In Part II “Soft tissues”, Chapter 6 ‘Structure and material properties of soft tissues’ describes the structure and material properties of the cartilage, the ligaments, and the intervertebral discs (IVD). Chapter 7 ‘Nonlinear behavior of soft tissues’ begins by listing the characterization of the elastic potential for several hyperelastic materials. For a smooth, idealized geometry of an abdominal aortic aneurysm (AAA), a simulation of the wall stresses is developed under the Ogden hyperelastic model (input file in Appendix 4). Chapter 8 ‘Viscoelasticity of soft tissues’ begins by introducing the Maxwell, the Kevin-Voigt, and the Burgers viscoelastic models. Then, the creep test is simulated for the tooth periodontal ligament (input file in Appendix 5). Chapter 9 ‘Fiber enhancement’ begins by implementing the IVD model with fiber enhancement, using mesh-dependent and mesh-independent methods (input files, respectively, in Appendices 6 and 7). Then, the simulation is developed for both polynomial and exponential function based strain energy potential. Moreover, the anterior cruciate ligament with anisotropic material is modeled (input file in Appendix 8). Chapter 10 ‘USERMAT for simulation of soft tissues’ rephrases the simulation of the wall stresses of AAA under a material model defined by UserHyper subroutine (input file in Appendix 9). Chapter 11 ‘Modeling soft tissues as porous media’ begins by introducing the coupled pore-pressure thermal elements. Then, the head impact is simulated, in which the brain is regarded as a biphasic medium: the (solid) skull and (porous) brain tissue (input file in Appendix 10). Moreover, a poroelastic model of the IVD is created to simulate its creep response (input file in Appendix 11).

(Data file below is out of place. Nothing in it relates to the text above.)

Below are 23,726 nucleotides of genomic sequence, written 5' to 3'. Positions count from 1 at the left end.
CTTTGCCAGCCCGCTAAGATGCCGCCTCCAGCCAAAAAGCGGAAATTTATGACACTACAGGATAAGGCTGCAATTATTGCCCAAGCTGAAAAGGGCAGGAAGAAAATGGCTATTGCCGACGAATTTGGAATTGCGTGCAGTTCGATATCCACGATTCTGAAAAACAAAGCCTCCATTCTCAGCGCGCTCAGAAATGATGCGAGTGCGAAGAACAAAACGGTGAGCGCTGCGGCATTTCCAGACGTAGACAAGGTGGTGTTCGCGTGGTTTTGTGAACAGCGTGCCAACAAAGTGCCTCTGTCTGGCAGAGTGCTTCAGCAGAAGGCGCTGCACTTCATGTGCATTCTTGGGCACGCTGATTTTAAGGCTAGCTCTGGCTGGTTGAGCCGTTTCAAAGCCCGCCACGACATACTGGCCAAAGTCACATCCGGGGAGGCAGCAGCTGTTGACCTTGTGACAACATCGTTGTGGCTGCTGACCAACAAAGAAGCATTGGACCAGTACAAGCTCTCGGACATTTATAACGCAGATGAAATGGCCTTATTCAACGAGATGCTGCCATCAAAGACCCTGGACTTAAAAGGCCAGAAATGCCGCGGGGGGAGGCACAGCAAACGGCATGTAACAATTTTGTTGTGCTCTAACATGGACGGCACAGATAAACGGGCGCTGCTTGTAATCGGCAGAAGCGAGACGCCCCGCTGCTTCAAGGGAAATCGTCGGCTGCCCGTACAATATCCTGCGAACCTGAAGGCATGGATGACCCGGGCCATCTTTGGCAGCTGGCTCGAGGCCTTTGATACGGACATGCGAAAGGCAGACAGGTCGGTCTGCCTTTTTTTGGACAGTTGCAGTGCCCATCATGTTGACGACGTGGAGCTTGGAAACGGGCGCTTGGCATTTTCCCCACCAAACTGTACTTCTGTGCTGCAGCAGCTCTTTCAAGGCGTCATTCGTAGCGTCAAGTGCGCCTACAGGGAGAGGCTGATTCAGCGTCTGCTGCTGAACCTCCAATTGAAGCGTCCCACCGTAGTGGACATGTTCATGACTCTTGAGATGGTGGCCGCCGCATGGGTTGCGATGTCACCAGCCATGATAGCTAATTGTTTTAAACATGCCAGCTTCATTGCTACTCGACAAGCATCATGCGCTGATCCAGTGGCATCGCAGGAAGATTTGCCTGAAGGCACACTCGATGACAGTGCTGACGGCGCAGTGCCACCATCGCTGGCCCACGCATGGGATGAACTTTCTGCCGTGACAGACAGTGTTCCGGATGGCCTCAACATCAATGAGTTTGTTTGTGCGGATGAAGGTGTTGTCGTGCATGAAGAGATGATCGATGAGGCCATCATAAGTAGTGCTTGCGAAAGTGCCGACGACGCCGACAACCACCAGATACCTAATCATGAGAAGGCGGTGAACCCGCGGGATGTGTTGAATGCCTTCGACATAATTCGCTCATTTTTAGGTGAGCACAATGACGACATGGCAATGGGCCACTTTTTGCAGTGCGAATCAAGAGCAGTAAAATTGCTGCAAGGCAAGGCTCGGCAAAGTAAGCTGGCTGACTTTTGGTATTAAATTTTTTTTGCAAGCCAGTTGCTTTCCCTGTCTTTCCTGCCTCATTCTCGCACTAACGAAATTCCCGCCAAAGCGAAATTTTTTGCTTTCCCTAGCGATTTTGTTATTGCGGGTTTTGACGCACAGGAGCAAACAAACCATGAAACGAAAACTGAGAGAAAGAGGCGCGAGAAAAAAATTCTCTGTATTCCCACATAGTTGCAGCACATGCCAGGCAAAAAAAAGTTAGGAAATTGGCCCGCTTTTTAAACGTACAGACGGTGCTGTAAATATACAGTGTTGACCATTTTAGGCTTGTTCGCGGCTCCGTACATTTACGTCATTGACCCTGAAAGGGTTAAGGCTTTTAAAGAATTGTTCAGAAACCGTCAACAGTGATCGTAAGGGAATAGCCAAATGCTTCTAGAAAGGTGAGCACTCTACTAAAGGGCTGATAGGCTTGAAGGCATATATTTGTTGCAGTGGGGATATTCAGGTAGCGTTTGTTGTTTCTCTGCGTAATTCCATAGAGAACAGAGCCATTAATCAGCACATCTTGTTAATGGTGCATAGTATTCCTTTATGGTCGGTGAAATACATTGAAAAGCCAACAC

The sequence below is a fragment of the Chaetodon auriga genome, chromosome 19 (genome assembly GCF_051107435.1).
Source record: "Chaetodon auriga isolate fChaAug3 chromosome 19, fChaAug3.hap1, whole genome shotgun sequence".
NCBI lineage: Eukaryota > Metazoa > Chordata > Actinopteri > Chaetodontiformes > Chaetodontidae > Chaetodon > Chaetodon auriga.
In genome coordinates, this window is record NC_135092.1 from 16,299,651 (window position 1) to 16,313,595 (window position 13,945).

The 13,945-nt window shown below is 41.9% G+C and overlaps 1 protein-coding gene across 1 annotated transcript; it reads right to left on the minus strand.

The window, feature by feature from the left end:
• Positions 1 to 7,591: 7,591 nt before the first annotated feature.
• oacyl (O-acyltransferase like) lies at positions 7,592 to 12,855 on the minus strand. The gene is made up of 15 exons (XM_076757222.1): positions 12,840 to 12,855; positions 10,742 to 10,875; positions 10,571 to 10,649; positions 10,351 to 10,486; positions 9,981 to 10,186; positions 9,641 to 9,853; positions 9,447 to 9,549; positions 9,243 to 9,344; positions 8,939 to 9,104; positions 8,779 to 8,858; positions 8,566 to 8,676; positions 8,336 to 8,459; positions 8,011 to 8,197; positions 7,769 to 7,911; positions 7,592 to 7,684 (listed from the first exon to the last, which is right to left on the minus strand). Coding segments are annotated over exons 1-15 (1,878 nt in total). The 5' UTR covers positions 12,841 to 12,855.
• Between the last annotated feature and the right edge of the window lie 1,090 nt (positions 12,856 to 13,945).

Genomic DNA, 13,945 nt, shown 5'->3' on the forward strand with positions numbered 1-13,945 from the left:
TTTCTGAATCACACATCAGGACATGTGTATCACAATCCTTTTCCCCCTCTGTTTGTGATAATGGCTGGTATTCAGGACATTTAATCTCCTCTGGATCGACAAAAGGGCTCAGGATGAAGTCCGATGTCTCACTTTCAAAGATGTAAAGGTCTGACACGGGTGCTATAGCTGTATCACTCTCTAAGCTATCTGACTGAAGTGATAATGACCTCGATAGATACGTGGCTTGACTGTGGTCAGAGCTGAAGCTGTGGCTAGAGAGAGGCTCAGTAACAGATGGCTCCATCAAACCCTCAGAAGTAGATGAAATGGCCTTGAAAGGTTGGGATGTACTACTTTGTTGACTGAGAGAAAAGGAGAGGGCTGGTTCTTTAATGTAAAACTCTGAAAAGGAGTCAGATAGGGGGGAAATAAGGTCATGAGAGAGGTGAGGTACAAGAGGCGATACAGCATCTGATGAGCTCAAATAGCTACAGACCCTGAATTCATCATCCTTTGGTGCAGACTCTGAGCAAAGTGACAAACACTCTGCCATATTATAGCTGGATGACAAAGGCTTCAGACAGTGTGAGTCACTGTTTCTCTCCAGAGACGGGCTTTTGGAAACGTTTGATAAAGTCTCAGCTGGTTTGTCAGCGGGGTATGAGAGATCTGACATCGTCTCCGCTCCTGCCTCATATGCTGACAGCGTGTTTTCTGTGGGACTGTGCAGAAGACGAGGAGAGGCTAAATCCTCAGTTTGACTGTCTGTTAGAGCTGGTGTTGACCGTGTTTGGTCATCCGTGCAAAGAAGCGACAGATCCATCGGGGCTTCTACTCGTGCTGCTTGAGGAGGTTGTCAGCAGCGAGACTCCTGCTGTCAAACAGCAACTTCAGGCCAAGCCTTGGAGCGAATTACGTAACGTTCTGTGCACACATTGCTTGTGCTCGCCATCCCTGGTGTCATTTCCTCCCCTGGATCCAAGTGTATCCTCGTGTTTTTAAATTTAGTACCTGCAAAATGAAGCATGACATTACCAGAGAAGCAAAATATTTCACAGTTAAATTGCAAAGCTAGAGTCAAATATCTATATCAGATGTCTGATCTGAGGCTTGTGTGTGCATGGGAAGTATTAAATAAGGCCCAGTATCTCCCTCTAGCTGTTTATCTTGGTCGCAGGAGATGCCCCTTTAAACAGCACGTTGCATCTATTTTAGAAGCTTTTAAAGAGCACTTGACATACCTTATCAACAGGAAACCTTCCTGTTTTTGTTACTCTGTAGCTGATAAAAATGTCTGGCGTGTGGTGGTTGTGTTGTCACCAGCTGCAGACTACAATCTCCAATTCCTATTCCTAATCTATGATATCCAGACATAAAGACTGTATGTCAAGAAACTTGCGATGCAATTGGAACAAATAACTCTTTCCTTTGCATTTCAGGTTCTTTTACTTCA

Part III “Joints” begins by describing the three types, immovable, slightly movable and movable, of joints in Chapter 12 ‘Structure and function of joints’. Chapter 13 ‘Modeling contact’ begins by introducing the contact elements and their behavior. Then, a 3D knee contact model (input file in Appendix 12), and a 2D axisymmetrical poroelastic knee model (input file in Appendix 13) are analyzed. Chapter 14 ‘Application of the discrete element method for study of the knee joint’ rephrases the contact pressures in the knee joint studied in Chapter 13, by using discrete element analysis. The procedure of building springs between bones by applying the line-plane intersection method is scheduled (input file in Appendix 14).